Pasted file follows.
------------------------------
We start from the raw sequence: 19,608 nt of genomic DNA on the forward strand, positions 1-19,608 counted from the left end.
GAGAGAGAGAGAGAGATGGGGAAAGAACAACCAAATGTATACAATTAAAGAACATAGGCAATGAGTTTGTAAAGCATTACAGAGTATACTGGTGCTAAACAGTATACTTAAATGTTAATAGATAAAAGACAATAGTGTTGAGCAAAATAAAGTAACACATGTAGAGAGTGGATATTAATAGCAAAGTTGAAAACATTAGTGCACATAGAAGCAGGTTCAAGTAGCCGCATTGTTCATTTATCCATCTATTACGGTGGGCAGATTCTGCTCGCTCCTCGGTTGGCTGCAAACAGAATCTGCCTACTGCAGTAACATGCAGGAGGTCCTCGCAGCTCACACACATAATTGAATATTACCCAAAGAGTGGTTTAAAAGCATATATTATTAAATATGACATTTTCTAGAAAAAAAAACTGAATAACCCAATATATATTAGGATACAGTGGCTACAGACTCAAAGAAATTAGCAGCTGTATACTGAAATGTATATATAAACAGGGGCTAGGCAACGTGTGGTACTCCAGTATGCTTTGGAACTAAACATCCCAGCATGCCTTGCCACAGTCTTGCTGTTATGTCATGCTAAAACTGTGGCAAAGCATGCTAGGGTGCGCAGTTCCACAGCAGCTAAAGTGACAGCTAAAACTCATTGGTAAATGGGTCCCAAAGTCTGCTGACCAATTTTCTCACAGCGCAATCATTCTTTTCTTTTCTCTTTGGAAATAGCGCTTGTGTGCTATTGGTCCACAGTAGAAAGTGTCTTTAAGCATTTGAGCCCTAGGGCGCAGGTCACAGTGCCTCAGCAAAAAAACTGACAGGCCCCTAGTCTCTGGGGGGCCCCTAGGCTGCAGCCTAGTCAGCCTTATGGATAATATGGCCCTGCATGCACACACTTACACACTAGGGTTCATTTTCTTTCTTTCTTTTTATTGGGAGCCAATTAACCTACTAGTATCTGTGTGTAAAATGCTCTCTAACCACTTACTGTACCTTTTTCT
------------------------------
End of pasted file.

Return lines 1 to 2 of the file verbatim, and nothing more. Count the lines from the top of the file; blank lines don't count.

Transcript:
We start from the raw sequence: 19,608 nt of genomic DNA on the forward strand, positions 1-19,608 counted from the left end.
GAGAGAGAGAGAGAGATGGGGAAAGAACAACCAAATGTATACAATTAAAGAACATAGGCAATGAGTTTGTAAAGCATTACAGAGTATACTGGTGCTAAACAGTATACTTAAATGTTAATAGATAAAAGACAATAGTGTTGAGCAAAATAAAGTAACACATGTAGAGAGTGGATATTAATAGCAAAGTTGAAAACATTAGTGCACATAGAAGCAGGTTCAAGTAGCCGCATTGTTCATTTATCCATCTATTACGGTGGGCAGATTCTGCTCGCTCCTCGGTTGGCTGCAAACAGAATCTGCCTACTGCAGTAACATGCAGGAGGTCCTCGCAGCTCACACACATAATTGAATATTACCCAAAGAGTGGTTTAAAAGCATATATTATTAAATATGACATTTTCTAGAAAAAAAAACTGAATAACCCAATATATATTAGGATACAGTGGCTACAGACTCAAAGAAATTAGCAGCTGTATACTGAAATGTATATATAAACAGGGGCTAGGCAACGTGTGGTACTCCAGTATGCTTTGGAACTAAACATCCCAGCATGCCTTGCCACAGTCTTGCTGTTATGTCATGCTAAAACTGTGGCAAAGCATGCTAGGGTGCGCAGTTCCACAGCAGCTAAAGTGACAGCTAAAACTCATTGGTAAATGGGTCCCAAAGTCTGCTGACCAATTTTCTCACAGCGCAATCATTCTTTTCTTTTCTCTTTGGAAATAGCGCTTGTGTGCTATTGGTCCACAGTAGAAAGTGTCTTTAAGCATTTGAGCCCTAGGGCGCAGGTCACAGTGCCTCAGCAAAAAAACTGACAGGCCCCTAGTCTCTGGGGGGCCCCTAGGCTGCAGCCTAGTCAGCCTTATGGATAATATGGCCCTGCATGCACACACTTACACACTAGGGTTCATTTTCTTTCTTTCTTTTTATTGGGAGCCAATTAACCTACTAGTATCTGTGTGTAAAATGCTCTCTAACCACTTACTGTACCTTTTTCT